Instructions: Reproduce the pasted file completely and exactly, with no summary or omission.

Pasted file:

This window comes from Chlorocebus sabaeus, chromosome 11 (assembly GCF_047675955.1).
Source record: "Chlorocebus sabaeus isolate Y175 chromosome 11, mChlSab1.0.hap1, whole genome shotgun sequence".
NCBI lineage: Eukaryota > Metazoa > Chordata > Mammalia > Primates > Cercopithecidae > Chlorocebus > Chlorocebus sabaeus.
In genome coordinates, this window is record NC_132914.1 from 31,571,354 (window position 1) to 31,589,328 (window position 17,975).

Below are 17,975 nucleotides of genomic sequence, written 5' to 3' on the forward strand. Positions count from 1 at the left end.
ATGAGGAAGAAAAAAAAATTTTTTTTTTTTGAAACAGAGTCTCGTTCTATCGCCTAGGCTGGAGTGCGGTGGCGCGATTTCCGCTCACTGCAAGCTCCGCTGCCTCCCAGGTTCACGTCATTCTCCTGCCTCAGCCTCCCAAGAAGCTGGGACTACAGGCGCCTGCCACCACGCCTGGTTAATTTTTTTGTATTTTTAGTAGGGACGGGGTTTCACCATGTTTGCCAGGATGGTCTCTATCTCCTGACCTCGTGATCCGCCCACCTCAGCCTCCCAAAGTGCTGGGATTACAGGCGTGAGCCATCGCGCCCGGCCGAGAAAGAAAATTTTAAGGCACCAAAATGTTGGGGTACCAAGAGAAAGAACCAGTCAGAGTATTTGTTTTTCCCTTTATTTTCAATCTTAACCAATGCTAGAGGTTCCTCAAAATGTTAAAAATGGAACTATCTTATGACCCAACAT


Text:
This window comes from Chlorocebus sabaeus, chromosome 11 (assembly GCF_047675955.1).
Source record: "Chlorocebus sabaeus isolate Y175 chromosome 11, mChlSab1.0.hap1, whole genome shotgun sequence".
NCBI lineage: Eukaryota > Metazoa > Chordata > Mammalia > Primates > Cercopithecidae > Chlorocebus > Chlorocebus sabaeus.
In genome coordinates, this window is record NC_132914.1 from 31,571,354 (window position 1) to 31,589,328 (window position 17,975).

Below are 17,975 nucleotides of genomic sequence, written 5' to 3' on the forward strand. Positions count from 1 at the left end.
ATGAGGAAGAAAAAAAAATTTTTTTTTTTTGAAACAGAGTCTCGTTCTATCGCCTAGGCTGGAGTGCGGTGGCGCGATTTCCGCTCACTGCAAGCTCCGCTGCCTCCCAGGTTCACGTCATTCTCCTGCCTCAGCCTCCCAAGAAGCTGGGACTACAGGCGCCTGCCACCACGCCTGGTTAATTTTTTTGTATTTTTAGTAGGGACGGGGTTTCACCATGTTTGCCAGGATGGTCTCTATCTCCTGACCTCGTGATCCGCCCACCTCAGCCTCCCAAAGTGCTGGGATTACAGGCGTGAGCCATCGCGCCCGGCCGAGAAAGAAAATTTTAAGGCACCAAAATGTTGGGGTACCAAGAGAAAGAACCAGTCAGAGTATTTGTTTTTCCCTTTATTTTCAATCTTAACCAATGCTAGAGGTTCCTCAAAATGTTAAAAATGGAACTATCTTATGACCCAACAT